For the Bassler family, this past spring was filled with big changes and new learnings about type 1 diabetes. When 11-year-old Lakin started vomiting and losing weight inexplicably for two straight weeks, her local hospital referred her to Children’s National. Her blood sugar level was nearly seven times the normal level, so high that it didn’t even read on the glucose monitor. She was then transferred to Children’s Pediatric Intensive Care Unit (PICU) for treatment of diabetic ketoacidosis and to lower blood sugar, treating the acidosis and insulin deficiency for over 10 hours.
Afterwards, Lakin was transferred to the acute care unit where Fran Cogen, M.D., C.D.E., Director of the Childhood and Adolescent Diabetes Program, confirmed Lakin’s type 1 diagnosis and started the process for diabetes management. The Basslers then began a crash course in survival skills for diabetes, including type 1 diabetes education with Certified Diabetes Nurse Educator Cynthia Medford. “As an educator, my goal during teaching is to get the patients involved with the equipment, especially the home testing meter, by having them set up and touch the equipment,” said Cynthia.
Upon discharge from the hospital, Lakin was transferred to endocrinologist Priya Vaidyanathan, M.D., for her regular follow-up care. Lakin’s parents, Jennifer and Bruce, were impressed by how quickly Children’s was able to provide effective treatment and jump-start the education process.
“From the second we walked in the door, Children’s staff was waiting for her. Before you could even blink, everyone was working quickly and making sure she was comfortable,” said Jennifer. Children’s educators and physicians trained the family to administer insulin and showed them how to count Lakin’s carbs until they felt comfortable doing it on their own. “When they did their treatment team meetings, they included me,” said Jennifer. The Basslers never had to worry about being uncertain of the next steps in Lakin’s care routine.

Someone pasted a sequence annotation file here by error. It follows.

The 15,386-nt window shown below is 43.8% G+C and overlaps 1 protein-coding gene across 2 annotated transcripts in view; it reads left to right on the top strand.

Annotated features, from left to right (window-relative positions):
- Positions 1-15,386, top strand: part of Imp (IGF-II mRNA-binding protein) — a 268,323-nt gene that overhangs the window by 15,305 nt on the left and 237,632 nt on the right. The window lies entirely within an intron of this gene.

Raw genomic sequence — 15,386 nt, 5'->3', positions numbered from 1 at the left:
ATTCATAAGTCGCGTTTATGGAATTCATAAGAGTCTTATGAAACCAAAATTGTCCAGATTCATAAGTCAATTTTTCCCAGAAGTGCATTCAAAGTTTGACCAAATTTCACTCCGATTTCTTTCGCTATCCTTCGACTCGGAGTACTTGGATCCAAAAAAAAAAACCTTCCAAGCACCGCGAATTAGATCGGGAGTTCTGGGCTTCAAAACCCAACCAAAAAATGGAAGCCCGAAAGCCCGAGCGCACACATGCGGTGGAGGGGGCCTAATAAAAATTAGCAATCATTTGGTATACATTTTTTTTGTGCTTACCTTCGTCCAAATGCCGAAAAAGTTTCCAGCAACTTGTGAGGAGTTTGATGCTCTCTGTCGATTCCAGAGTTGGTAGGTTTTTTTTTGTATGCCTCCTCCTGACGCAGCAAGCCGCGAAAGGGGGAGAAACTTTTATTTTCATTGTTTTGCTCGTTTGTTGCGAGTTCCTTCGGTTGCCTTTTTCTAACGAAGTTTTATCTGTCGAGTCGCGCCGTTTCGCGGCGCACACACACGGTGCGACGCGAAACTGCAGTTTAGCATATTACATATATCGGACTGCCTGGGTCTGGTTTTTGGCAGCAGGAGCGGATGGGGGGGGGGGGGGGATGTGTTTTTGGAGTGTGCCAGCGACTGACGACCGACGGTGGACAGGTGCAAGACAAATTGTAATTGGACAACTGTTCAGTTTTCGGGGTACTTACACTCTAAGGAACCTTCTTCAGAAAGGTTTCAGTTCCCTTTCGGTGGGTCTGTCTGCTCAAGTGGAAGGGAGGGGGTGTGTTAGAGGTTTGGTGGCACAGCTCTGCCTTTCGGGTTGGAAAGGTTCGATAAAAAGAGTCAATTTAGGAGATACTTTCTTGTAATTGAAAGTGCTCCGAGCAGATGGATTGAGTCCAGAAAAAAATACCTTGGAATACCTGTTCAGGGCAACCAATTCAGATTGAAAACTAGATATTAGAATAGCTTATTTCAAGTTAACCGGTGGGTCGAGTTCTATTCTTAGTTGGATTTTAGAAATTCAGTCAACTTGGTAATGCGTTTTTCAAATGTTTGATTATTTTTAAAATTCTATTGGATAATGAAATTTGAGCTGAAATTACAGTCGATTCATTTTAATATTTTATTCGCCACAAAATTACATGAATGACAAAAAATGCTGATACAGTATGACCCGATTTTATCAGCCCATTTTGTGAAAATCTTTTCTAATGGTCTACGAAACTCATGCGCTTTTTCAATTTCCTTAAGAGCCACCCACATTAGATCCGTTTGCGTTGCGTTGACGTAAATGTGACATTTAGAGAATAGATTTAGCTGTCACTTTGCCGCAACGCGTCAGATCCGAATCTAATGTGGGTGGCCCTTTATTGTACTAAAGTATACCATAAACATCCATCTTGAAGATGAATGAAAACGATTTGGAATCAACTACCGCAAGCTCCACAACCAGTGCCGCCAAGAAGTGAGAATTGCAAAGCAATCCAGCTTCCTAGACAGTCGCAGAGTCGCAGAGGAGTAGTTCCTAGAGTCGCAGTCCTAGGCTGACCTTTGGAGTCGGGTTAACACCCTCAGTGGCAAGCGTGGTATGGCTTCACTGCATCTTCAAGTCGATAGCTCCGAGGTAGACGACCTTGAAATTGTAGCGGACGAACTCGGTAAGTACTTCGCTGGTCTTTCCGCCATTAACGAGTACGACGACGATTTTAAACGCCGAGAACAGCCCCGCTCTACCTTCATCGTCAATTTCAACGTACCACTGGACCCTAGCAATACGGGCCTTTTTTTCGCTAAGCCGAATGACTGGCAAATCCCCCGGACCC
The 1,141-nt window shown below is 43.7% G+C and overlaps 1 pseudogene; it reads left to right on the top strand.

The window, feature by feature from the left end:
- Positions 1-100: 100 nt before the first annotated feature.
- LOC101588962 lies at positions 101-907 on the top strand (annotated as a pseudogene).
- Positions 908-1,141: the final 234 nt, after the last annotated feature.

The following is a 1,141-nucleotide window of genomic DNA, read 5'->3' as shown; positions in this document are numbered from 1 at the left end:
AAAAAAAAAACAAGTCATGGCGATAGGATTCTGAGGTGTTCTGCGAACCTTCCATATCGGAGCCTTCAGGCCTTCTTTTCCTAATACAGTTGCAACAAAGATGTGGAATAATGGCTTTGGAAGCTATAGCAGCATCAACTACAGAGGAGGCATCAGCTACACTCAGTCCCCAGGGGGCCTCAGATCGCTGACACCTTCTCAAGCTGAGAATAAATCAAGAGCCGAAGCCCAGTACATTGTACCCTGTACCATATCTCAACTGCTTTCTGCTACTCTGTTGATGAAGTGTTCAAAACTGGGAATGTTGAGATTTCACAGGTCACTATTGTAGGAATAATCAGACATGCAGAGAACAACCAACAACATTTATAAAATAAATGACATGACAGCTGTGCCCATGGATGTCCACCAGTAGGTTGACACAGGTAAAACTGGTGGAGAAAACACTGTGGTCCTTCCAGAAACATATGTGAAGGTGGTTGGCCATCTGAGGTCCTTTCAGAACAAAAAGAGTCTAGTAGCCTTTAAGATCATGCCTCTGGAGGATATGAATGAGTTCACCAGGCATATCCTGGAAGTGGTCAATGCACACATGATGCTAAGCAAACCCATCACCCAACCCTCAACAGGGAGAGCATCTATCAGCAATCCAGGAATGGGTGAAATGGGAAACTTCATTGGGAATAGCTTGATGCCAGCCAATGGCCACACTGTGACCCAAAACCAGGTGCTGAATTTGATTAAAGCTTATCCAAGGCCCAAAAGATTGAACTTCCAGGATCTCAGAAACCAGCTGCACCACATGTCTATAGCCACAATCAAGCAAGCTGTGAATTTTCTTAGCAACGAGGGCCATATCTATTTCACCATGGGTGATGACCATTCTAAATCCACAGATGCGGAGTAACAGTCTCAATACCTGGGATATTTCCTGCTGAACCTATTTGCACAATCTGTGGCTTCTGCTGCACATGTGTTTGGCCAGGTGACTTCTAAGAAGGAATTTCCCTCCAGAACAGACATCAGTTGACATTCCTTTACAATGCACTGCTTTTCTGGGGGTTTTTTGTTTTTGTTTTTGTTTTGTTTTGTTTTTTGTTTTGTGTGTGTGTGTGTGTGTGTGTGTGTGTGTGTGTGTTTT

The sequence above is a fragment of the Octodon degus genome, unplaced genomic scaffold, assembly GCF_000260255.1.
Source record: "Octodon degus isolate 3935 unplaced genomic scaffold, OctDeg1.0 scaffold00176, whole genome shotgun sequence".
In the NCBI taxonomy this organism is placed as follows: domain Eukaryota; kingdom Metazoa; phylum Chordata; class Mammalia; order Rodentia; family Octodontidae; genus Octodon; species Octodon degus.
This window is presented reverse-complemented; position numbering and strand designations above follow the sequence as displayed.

The diabetic educator explained clearly to Lakin what needed to be done to manage her diabetes. Lakin now counts her carbs, controls her portions, and eats certain foods in moderation. The Basslers even signed up for an advance carb counting class in August. Soon after treatment, Lakin was back in school and created a slideshow on diabetes to present to her class. “Lakin felt comfortable enough to demonstrate the skills she learned at Children’s, to her class upon returning to school,” said Cynthia. “I admire her efforts in taking on the responsibility of informing her classmates and teachers about diabetes management.”
Lakin’s inspiration from the experience did not stop there. She recently won a $1000 scholarship at her school for an essay she wrote about chronic illness and diabetes. When she gets older, Lakin says, she also wants to help find the cure for incurable diseases. Jennifer’s advice to parents coming to Children’s with type 1 diabetes is to take it day by day, ask lots of questions, be patient, and don’t be afraid to call your physicians “It does get easier,” she said.
Our goal at Children’s National is to make it easier for patients and families, like the Basslers, to navigate diabetes and other illnesses to help kids grow up stronger and continue living healthy lives.